Do you remember Benjamin Franklin’s famous quote, “If you fail to plan, you are planning to fail!”? That’s the motto of every Project Manager. Whether you’re managing the construction of a mall or your daughter’s study schedule, it’s smart to make plans. Sometimes they start on sticky notes and evolve into detailed Gantt charts. Sometimes they start as detailed Gantt charts and get more obscure over time. The fact is, plans rarely go according to plan.

Your project may have started out looking like this:

But ended up looking like this:

And that’s okay! If projects didn’t get complicated, have risks, encounter setbacks, or confront unknowns, there would never be the need for project management tools. This is why one of the key pressures on a Project Manager is to keep the project on track. And the only way to know if it’s on track, is to know where the track is.

Enter Baselining

A baseline is a snapshot of what your project looks like at a particular point in time, and acts as a reference point at later stages of the project’s progress. Project Managers can baseline any data set on the project for comparative insight, like the scheduled start and finish dates, anticipated effort, planned cost, planned revenue, and so on.

You can use the baseline for many purposes, some of which are:

  • To monitor project progress in a comparative way
  • To allocate resources
  • To justify changes in project delivery time
  • To create a story, through multiple baselines, of a project’s evolution.
  • To check and improve your estimating process

 

 

Gantter allows you to save and compare schedule baselines, bringing multiple tasks and timelines together to better gauge project completion and the potential for overruns.
Here are a few tips to keep in mind when you set your baselines:

  1. It’s just an estimate, so don’t struggle with perfection.
    Projects are inherently iterative, so the information you start with will not be the most accurate. But as long as you create your baseline using an appropriate amount of reliable data, your baseline will do its job. Don’t waste your time and energy awaiting perfect data for something that doesn’t need to be perfect. Instead, since your information and knowledge will keep improving during the course of the project, create multiple baselines at different points in time. Your baselines will get more and more accurate, and when the project is over, they’ll tell a great story of the project’s journey!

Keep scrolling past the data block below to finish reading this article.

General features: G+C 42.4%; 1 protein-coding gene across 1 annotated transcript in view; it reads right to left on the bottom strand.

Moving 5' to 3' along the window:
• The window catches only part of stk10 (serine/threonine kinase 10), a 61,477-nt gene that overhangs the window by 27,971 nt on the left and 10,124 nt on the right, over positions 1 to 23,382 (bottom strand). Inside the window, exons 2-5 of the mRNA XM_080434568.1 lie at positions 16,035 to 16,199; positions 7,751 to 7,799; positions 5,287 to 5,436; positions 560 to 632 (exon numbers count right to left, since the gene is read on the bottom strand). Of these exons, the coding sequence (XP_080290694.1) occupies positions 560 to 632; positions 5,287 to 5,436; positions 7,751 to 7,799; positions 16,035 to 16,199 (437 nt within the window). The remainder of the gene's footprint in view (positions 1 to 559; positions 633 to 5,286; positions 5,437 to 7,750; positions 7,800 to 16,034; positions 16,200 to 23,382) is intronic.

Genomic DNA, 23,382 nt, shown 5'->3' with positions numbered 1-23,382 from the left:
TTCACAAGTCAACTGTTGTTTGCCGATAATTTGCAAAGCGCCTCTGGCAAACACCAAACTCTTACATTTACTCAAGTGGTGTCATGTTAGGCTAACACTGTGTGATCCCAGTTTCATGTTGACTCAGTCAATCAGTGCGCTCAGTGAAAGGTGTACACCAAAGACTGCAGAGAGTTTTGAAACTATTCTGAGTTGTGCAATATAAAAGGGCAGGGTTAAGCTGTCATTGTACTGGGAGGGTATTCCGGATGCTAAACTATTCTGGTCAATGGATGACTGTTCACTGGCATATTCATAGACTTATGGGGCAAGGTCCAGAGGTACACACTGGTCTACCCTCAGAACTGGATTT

2. Decide which baselines are important to you.
    Know your project well enough to know which baselines will be helpful for you down the road. Don’t waste your energy baselining variables that aren’t important to you or your stakeholders. Take the time to decide which reports to generate, when to generate them, who should get them, and what they should do with them. Then your baselines can be used for a purpose greater than simply having an impressively detailed spreadsheet.
  3. Dig deeper. Baselines are good at revealing what is going on with a project, but they don’t tell you why. Those additional insights and decisions need to come from the Project Manager’s ability to analyze the situation further, keep informed with relevant data, and use their judgement and instinct to decide whether the baseline comparison is indicating something positive or negative, and what (if anything) should be done about it.

Baselining is an important part of your project. But it’s also an important part of fine-tuning your “gut feeling” as a Project Manager. As you learn from your estimations, your baselines will get more accurate, and your project plans will follow suit.

Click here to find out more about Gantter’s capabilities. Yup, baselining is one of them!

 

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